Upon hearing early announcements of a developing film adaptation of Lee Child’s crime thriller novel One Shot, fans of the author were likely pleased. But even those unfamiliar with Child’s writing might have caught wind of the title and donated some intrigue: One Shot. Immediately, you know what sort of subject matter you’re dealing with. You know the genre and attitude of the movie, and, if you’re familiar with the “One shot, one kill” motto of the military sniper community, you know that the central character might even have ties to the armed forces.
But somewhere along the line, Paramount Pictures decided a re-branding was in order. A shedding of this accessible, inclusive title, and an application of a moniker more “in-the-know”: Jack Reacher. The adoption of the name of Child’s recurring title character, embodied in the movie by a straight-faced Tom Cruise, as the movie’s title is a curious move. What exactly makes Jack Reacher preferable to One Shot? The argument of pandering more directly to the literature’s fans can be quelled by the simple fact that anyone who loves the books would obviously be familiar with, and enticed by, the title of one of them (One Shot is the ninth Jack Reacher book in Child’s series). And anyone who doesn’t know who Jack Reacher is might automatically be turned off by the title. There’s something kind of creepy about the name, after all.
But as odd a choice as it may seem, the act is hardly unprecedented. Earlier this year, a very similar situation took place when the James Patterson novel I, Alex Cross was brought to screen, initially intending to maintain the title verbatim but instead dropping the first person pronoun to result in a film titled Alex Cross. And quite a film indeed. Another 2012 example is found in the science fiction adventure film John Carter, which preferred this highly generic nomenclature to the source material title John Carter of Mars, hoping to deter adversaries of the sci-fi genre (forces behind the film insolently categorized this demographic as “women”).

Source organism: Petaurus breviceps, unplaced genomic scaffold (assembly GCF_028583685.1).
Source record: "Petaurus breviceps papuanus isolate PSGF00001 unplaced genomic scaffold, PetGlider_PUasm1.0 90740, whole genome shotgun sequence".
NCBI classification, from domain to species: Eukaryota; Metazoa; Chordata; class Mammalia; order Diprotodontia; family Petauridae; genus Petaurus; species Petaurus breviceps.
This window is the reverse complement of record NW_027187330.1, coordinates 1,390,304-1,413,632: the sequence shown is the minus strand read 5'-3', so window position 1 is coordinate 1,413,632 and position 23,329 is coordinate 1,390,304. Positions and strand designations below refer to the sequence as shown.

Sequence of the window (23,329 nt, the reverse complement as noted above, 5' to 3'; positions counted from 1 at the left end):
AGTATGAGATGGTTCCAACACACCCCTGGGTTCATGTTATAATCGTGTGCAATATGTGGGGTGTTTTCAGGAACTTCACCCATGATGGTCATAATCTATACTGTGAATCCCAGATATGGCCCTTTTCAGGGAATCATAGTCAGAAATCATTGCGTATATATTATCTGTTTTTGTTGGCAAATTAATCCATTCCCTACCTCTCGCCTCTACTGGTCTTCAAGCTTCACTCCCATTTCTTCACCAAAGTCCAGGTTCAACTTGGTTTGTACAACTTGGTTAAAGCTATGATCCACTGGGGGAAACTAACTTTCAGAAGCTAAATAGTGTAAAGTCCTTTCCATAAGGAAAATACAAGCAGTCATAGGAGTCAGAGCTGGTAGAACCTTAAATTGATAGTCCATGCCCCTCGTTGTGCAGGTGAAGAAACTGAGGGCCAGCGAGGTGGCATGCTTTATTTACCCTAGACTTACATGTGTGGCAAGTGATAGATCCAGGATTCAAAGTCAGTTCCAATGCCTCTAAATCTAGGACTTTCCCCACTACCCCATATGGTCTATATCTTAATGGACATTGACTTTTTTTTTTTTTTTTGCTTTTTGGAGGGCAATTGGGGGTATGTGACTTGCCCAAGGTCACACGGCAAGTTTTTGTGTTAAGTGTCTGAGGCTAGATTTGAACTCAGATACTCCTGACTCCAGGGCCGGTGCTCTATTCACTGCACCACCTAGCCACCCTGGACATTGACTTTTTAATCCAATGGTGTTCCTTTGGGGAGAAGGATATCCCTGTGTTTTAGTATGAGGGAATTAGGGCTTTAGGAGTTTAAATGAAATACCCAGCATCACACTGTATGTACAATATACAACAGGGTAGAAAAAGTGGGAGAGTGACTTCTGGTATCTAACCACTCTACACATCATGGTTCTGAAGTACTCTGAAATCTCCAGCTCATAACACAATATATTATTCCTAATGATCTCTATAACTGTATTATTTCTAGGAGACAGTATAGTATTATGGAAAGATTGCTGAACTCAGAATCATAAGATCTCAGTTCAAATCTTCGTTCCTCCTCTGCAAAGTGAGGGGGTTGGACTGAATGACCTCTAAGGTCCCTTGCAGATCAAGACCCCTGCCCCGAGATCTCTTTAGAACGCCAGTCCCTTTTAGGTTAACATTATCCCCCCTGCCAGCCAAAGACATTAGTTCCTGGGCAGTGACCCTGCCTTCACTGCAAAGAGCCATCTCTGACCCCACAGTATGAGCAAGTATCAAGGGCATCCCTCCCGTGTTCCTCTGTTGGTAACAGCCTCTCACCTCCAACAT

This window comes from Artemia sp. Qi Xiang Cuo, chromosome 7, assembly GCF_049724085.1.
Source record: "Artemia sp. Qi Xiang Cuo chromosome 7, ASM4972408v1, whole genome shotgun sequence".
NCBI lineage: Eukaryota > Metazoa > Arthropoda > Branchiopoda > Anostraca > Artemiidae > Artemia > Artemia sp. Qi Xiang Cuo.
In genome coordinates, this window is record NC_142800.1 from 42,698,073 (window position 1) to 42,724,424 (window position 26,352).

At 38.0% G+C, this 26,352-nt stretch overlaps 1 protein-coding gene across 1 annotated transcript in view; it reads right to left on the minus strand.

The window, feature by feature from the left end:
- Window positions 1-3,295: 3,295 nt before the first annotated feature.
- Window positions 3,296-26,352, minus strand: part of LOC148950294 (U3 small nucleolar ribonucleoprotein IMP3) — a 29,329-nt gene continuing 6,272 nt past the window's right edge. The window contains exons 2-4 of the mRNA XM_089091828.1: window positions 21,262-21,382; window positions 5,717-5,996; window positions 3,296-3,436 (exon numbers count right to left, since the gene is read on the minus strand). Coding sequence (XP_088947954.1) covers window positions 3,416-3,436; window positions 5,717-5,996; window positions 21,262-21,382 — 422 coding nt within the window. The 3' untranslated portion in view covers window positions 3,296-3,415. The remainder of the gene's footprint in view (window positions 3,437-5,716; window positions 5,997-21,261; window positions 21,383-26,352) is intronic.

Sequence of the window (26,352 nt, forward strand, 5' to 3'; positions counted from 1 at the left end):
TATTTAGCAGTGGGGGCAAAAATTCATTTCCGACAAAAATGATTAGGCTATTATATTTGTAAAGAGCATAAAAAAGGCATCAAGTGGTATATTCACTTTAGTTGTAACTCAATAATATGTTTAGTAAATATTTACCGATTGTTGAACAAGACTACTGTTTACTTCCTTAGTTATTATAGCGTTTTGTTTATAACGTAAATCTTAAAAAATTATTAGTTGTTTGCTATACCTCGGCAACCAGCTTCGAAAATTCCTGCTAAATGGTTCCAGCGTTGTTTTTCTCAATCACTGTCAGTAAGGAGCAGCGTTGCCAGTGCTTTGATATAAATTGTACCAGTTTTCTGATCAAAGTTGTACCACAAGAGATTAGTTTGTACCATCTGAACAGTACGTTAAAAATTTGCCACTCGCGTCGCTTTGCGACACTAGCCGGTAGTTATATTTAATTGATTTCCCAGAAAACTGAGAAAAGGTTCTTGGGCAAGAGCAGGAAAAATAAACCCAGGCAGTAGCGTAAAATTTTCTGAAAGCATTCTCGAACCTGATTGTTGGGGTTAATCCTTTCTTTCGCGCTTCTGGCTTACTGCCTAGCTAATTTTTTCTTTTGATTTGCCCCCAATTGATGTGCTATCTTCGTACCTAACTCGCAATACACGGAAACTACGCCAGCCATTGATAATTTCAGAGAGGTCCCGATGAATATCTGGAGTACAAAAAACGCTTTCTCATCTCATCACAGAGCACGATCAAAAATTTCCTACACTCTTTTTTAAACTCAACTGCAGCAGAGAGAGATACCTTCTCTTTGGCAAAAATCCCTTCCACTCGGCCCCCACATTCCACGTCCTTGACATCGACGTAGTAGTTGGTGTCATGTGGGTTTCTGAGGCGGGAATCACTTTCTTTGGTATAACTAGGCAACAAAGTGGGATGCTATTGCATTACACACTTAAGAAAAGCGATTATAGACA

And the pattern continues in our journey back through film history: Tonight, He Comes became Hancock. Anhedonia became Annie Hall. So many films have upheld the practice, and always with the most generic sounding names imaginable, in lieu of something “stranger,” albeit plausibly more gripping. While the ideas of the military, of Mars, of big fancy words meaning joylessness might each be divisive, they at least call for some opinion. How strongly can you feel either way about some dude named Jack Reacher or John Carter?
The habit seems to lend to Hollywood’s preference to play it safe than to experiment. Sure, no one might love a John Carter movie by title alone, but no one will hate it either. On the other hand, there are people out there who really can’t stand Mars. Or at least that’s what Disney has been telling us. Personally, I love Mars. Neptune’s a douche, though.
And yes, the naming of the movies does not change the content of these films — Annie Hall would have been a masterpiece even as Anhedonia; Alex Cross would have been a jambalaya of nonsense even with an I, in front of it — but it might change our attitude towards the movies while watching, and in turn the viewing experience. When we enter John Carter of Mars, we’re thinking of one thing: another planet. When we enter John Carter, we’re thinking of that dude who used to eat glue in our second grade class. When we enter the alternative-universe’s future film One Shot when it opens on Dec. 21, we’d be geared up for guns-a-blazin’ and some high-stakes crime. When we enter Jack Reacher, we’ll be geared up for a guy we might like to set up with our cousin Stacy.
The pros of this? Relatability. Maybe we feel closer to characters when their names are front and center. But the cons far too many to compensate for this. Alienation of any truly passionate fan bases. The feeling of abandonment for the more niche themes therein. The real problem is show business’ unwillingness, in cases like these, to embrace its will to be weird. But don’t keep pulling Kings Speeches, Hollywood. Playing it safe might keep everybody satisfied, but it doesn’t make anybody happy.
[Photo Credit: Paramount Pictures]
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